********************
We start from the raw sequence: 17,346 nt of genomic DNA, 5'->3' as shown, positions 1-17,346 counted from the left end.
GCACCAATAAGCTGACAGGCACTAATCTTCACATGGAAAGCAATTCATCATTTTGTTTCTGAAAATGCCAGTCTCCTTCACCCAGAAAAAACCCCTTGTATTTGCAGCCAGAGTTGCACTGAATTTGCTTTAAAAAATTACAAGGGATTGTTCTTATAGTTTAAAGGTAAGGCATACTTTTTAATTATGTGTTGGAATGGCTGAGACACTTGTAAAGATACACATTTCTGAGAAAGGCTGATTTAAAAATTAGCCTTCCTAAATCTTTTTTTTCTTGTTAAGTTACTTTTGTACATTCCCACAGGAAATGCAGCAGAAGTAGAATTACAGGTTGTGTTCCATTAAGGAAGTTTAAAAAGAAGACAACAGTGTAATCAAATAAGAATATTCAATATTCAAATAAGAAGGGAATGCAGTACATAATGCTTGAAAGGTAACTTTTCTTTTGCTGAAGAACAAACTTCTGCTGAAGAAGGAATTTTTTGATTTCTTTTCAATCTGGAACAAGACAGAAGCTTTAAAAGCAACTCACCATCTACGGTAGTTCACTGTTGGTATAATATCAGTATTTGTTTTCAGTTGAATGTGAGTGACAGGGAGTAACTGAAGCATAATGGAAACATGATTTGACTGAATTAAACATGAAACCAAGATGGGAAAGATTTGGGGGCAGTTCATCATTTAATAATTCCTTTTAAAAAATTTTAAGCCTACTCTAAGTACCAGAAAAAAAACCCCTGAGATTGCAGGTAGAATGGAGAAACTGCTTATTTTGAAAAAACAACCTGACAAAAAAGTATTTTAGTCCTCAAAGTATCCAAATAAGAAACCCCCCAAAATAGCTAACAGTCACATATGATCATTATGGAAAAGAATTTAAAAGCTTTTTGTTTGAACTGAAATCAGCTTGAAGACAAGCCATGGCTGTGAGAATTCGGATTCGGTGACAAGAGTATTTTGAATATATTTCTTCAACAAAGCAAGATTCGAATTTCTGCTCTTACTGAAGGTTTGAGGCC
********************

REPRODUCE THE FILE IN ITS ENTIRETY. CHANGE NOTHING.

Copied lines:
We start from the raw sequence: 17,346 nt of genomic DNA, 5'->3' as shown, positions 1-17,346 counted from the left end.
GCACCAATAAGCTGACAGGCACTAATCTTCACATGGAAAGCAATTCATCATTTTGTTTCTGAAAATGCCAGTCTCCTTCACCCAGAAAAAACCCCTTGTATTTGCAGCCAGAGTTGCACTGAATTTGCTTTAAAAAATTACAAGGGATTGTTCTTATAGTTTAAAGGTAAGGCATACTTTTTAATTATGTGTTGGAATGGCTGAGACACTTGTAAAGATACACATTTCTGAGAAAGGCTGATTTAAAAATTAGCCTTCCTAAATCTTTTTTTTCTTGTTAAGTTACTTTTGTACATTCCCACAGGAAATGCAGCAGAAGTAGAATTACAGGTTGTGTTCCATTAAGGAAGTTTAAAAAGAAGACAACAGTGTAATCAAATAAGAATATTCAATATTCAAATAAGAAGGGAATGCAGTACATAATGCTTGAAAGGTAACTTTTCTTTTGCTGAAGAACAAACTTCTGCTGAAGAAGGAATTTTTTGATTTCTTTTCAATCTGGAACAAGACAGAAGCTTTAAAAGCAACTCACCATCTACGGTAGTTCACTGTTGGTATAATATCAGTATTTGTTTTCAGTTGAATGTGAGTGACAGGGAGTAACTGAAGCATAATGGAAACATGATTTGACTGAATTAAACATGAAACCAAGATGGGAAAGATTTGGGGGCAGTTCATCATTTAATAATTCCTTTTAAAAAATTTTAAGCCTACTCTAAGTACCAGAAAAAAAACCCCTGAGATTGCAGGTAGAATGGAGAAACTGCTTATTTTGAAAAAACAACCTGACAAAAAAGTATTTTAGTCCTCAAAGTATCCAAATAAGAAACCCCCCAAAATAGCTAACAGTCACATATGATCATTATGGAAAAGAATTTAAAAGCTTTTTGTTTGAACTGAAATCAGCTTGAAGACAAGCCATGGCTGTGAGAATTCGGATTCGGTGACAAGAGTATTTTGAATATATTTCTTCAACAAAGCAAGATTCGAATTTCTGCTCTTACTGAAGGTTTGAGGCC